Radiation Vs. Surgery for Prostate Cancer

Prostate cancer treated with radiotherapy offers long term survival rates

(RxWiki News) Prostate cancer treatments can include a variety of approaches. Surgery can remove the diseased prostate, while radiation therapy can be used to kill cancer cells.

But what’s the long-term effectiveness of radiotherapy for treating prostate cancer? To find out, researchers tracked 25 years of data.

Nearly three-quarters of prostate cancer patients were still alive 25 years after being treated with radiation therapy, according to a newly published study.

These survival rates are comparable to those achieved by surgically removing the prostate – a procedure called a prostatectomy.

"If you’ve had prostate cancer, 15 years of follow up is recommended."

Frank Critz, MD, founder and medical director at Radiotherapy Clinics of Georgia (RCOG), and colleagues conducted the study which reviewed 30 years’ worth of data. It’s the longest study of its kind looking at the long-term effects of prostate cancer radiotherapy.

“This study, the longest after irradiation of prostate cancer, confirms using the surgical PSA definition (PSA <0.2 ng/ml) that results from this program are equal to that of radical prostatectomy, thus giving men a choice of treatment, and after 15 year follow up if the PSA is <0.2, late recurrence will be rare,” Dr. Critz said in a news release announcing the study results.

Prostate specific antigen (PSA) levels in the blood are used to predict the presence of prostate cancer.

"I commend Dr. Critz and co-workers for raising the bar and stating that a nadir PSA of <0.2 ng/ml is the standard," prostate cancer specialist E. David Crawford, MD, told dailyRx News.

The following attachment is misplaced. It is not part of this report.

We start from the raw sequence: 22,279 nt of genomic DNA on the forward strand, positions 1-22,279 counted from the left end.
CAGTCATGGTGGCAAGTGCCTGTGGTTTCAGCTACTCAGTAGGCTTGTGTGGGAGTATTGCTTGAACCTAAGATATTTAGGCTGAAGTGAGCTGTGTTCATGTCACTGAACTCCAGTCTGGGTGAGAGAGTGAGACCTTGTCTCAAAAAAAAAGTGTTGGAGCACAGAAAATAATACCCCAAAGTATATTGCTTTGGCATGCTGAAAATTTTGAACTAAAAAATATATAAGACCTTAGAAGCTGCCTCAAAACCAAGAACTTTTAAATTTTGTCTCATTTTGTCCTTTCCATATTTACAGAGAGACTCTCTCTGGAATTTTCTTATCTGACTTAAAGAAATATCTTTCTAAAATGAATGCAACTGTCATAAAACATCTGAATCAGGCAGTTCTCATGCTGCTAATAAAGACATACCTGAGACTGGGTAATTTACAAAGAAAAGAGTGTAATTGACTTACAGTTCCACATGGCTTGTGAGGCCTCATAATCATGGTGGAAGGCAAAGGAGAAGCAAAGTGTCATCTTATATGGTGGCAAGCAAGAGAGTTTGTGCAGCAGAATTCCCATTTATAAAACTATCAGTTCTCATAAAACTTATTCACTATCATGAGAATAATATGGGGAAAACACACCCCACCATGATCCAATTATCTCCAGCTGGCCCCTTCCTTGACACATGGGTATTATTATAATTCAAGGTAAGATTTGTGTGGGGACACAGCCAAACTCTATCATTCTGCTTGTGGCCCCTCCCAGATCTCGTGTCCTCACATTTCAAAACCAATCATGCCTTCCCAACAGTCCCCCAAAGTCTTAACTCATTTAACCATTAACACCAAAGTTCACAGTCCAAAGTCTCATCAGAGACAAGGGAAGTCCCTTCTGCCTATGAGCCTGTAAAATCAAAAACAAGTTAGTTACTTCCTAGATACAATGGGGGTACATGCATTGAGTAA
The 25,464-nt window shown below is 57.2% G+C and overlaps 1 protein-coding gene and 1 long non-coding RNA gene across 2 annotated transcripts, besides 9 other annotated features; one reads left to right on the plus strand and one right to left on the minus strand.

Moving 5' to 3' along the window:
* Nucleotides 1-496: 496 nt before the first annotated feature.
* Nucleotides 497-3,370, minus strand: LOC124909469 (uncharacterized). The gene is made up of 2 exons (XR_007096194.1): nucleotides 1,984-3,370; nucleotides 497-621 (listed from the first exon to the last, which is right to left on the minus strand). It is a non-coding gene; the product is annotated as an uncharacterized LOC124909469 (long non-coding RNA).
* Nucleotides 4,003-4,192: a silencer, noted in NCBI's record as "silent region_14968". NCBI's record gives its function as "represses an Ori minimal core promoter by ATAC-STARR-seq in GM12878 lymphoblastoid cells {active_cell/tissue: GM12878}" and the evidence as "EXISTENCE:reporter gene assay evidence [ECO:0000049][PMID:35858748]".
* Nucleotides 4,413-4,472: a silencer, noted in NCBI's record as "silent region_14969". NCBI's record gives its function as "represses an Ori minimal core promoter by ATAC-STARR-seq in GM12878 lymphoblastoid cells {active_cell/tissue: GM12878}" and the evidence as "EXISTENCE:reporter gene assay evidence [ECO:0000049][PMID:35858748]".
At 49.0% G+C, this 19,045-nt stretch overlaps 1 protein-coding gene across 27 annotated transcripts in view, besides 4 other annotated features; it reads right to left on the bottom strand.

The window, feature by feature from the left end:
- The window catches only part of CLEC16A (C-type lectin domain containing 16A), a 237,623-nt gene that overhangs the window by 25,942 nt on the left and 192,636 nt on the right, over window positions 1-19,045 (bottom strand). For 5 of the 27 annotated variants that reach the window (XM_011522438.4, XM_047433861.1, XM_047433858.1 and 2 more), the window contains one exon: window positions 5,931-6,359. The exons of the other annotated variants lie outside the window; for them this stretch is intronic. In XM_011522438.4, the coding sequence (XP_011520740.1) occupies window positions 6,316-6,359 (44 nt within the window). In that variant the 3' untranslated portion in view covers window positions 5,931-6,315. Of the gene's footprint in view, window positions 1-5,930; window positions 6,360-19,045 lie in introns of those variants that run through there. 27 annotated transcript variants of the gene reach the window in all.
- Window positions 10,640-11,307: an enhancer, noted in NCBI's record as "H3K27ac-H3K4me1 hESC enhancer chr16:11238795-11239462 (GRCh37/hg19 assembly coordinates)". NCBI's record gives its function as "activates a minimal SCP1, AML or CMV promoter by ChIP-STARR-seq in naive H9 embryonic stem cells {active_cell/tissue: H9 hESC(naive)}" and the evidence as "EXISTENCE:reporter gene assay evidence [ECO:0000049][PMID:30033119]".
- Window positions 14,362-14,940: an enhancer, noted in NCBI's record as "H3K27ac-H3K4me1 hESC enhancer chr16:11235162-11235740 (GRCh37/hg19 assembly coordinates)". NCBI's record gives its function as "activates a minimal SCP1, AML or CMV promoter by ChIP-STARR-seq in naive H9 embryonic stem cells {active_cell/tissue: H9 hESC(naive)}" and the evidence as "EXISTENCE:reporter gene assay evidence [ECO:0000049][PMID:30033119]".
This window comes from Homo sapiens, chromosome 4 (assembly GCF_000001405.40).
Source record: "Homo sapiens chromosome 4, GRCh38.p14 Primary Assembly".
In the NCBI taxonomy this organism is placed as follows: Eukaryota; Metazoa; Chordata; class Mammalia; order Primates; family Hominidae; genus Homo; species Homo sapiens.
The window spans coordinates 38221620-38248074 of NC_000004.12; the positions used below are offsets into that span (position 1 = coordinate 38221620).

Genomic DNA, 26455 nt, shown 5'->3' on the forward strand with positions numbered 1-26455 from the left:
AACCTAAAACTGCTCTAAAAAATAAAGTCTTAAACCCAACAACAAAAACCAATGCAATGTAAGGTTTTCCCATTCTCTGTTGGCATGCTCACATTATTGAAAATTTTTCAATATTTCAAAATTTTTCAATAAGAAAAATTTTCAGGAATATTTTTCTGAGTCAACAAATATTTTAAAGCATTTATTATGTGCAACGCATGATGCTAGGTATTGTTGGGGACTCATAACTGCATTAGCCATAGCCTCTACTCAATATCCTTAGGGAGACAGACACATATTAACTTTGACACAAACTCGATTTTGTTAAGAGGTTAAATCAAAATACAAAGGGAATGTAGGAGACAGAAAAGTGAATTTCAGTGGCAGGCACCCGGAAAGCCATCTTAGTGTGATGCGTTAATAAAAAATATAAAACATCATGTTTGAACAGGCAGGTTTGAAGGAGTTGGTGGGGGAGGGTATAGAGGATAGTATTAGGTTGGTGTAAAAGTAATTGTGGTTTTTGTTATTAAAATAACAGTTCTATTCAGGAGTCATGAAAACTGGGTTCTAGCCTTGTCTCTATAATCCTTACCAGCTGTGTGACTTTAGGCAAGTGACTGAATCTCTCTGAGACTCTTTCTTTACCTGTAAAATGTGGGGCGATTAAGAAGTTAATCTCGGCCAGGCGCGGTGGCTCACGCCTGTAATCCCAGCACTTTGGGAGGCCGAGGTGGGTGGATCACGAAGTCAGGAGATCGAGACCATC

For this study, the team followed the outcomes of nearly 4,000 men who been treated for prostate cancer between 1984 and 2000.

A total of 3,546 men had undergone two types of radiotherapy. The treatment began with implanting radioactive beads (I-125 implant), which was then followed by radiation that was given externally.

Technology changed over the course of the study. The first group of men studied received retropubic implants placed through the abdomen – a technique which is no longer used. With technology updates, the newer transperineal template/ultrasound-guided approach was used in 2,875 men. This approach involves placing the implants though the skin between the scrotum and the anus.

This study looked at disease-free survival (DFS) of men at 10-, 15-, 20- and 25-year intervals. Disease-free survival is defined as being alive without any evidence of disease.

Here’s what the study found:

  • Among men who had received radiation-only therapy, the overall DFS was 75 percent at 10 years, and 73 percent 15, 20 and 25 years after treatment.
  • Men studied were an average of 65 years of age at the time of treatment.
  • Men who received the latest treatment technology had a 15-year DFS of 79 percent.
  • Among men who had prostatectomies between 1984 and 2000, the 10-year DFS was 75 percent and the 15-year DFS was 73 percent.

“Although 10-year DFS are a reasonable measure, this study suggests that at least 15 years of follow-up are needed to fully evaluate the effect of any PC therapy,” the authors concluded.

Furthermore, for men with PSA levels of <0.2 ng/ml, recurrence of prostate cancer after 15 years is rare, the authors wrote.

"This study should be cited when discussing long-term results of therapy with men," said Dr. Crawford, who is professor of surgery, urology, and radiation oncology, and head of the Section of Urologic Oncology at the University of Colorado Health Sciences Center in Denver.

This study was published in the March issue of The Journal of Urology. No financials were provided.

RCOG is the largest community-based prostate program in the United States. It is an affiliate of Vantage Oncology of Atlanta, Georgia.

Review Date: 
February 27, 2013